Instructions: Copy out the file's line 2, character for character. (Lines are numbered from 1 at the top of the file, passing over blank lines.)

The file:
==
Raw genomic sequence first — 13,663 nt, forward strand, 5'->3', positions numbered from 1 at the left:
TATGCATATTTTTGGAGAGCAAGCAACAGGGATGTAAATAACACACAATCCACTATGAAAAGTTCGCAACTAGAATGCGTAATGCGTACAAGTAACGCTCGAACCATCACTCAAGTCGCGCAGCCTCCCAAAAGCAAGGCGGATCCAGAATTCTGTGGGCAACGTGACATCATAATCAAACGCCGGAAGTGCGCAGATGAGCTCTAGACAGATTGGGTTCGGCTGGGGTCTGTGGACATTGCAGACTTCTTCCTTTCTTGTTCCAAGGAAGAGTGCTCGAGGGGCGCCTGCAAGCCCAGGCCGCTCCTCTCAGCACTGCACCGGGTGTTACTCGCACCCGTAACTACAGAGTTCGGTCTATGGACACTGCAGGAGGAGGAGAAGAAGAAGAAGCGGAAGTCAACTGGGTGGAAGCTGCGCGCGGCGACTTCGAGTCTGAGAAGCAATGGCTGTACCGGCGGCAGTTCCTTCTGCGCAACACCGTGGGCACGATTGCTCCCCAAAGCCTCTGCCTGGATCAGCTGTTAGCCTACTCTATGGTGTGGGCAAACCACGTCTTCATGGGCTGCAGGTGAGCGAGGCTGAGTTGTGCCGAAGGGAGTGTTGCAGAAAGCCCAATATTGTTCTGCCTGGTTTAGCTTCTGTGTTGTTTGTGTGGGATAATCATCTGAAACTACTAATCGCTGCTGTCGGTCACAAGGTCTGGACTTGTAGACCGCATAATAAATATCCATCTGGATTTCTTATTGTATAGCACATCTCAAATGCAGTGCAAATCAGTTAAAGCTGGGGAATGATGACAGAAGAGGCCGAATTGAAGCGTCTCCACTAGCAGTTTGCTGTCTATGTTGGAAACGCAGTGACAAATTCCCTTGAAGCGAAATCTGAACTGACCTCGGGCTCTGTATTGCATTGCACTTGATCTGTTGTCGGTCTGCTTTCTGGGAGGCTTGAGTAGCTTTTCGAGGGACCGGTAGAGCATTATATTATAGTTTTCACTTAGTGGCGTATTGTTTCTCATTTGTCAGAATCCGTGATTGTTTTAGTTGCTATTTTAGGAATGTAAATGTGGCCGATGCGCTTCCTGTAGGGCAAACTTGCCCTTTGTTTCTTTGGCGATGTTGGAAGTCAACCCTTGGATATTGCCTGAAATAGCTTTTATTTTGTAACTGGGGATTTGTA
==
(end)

TATGCATATTTTTGGAGAGCAAGCAACAGGGATGTAAATAACACACAATCCACTATGAAAAGTTCGCAACTAGAATGCGTAATGCGTACAAGTAACGCTCGAACCATCACTCAAGTCGCGCAGCCTCCCAAAAGCAAGGCGGATCCAGAATTCTGTGGGCAACGTGACATCATAATCAAACGCCGGAAGTGCGCAGATGAGCTCTAGACAGATTGGGTTCGGCTGGGGTCTGTGGACATTGCAGACTTCTTCCTTTCTTGTTCCAAGGAAGAGTGCTCGAGGGGCGCCTGCAAGCCCAGGCCGCTCCTCTCAGCACTGCACCGGGTGTTACTCGCACCCGTAACTACAGAGTTCGGTCTATGGACACTGCAGGAGGAGGAGAAGAAGAAGAAGCGGAAGTCAACTGGGTGGAAGCTGCGCGCGGCGACTTCGAGTCTGAGAAGCAATGGCTGTACCGGCGGCAGTTCCTTCTGCGCAACACCGTGGGCACGATTGCTCCCCAAAGCCTCTGCCTGGATCAGCTGTTAGCCTACTCTATGGTGTGGGCAAACCACGTCTTCATGGGCTGCAGGTGAGCGAGGCTGAGTTGTGCCGAAGGGAGTGTTGCAGAAAGCCCAATATTGTTCTGCCTGGTTTAGCTTCTGTGTTGTTTGTGTGGGATAATCATCTGAAACTACTAATCGCTGCTGTCGGTCACAAGGTCTGGACTTGTAGACCGCATAATAAATATCCATCTGGATTTCTTATTGTATAGCACATCTCAAATGCAGTGCAAATCAGTTAAAGCTGGGGAATGATGACAGAAGAGGCCGAATTGAAGCGTCTCCACTAGCAGTTTGCTGTCTATGTTGGAAACGCAGTGACAAATTCCCTTGAAGCGAAATCTGAACTGACCTCGGGCTCTGTATTGCATTGCACTTGATCTGTTGTCGGTCTGCTTTCTGGGAGGCTTGAGTAGCTTTTCGAGGGACCGGTAGAGCATTATATTATAGTTTTCACTTAGTGGCGTATTGTTTCTCATTTGTCAGAATCCGTGATTGTTTTAGTTGCTATTTTAGGAATGTAAATGTGGCCGATGCGCTTCCTGTAGGGCAAACTTGCCCTTTGTTTCTTTGGCGATGTTGGAAGTCAACCCTTGGATATTGCCTGAAATAGCTTTTATTTTGTAACTGGGGATTTGTA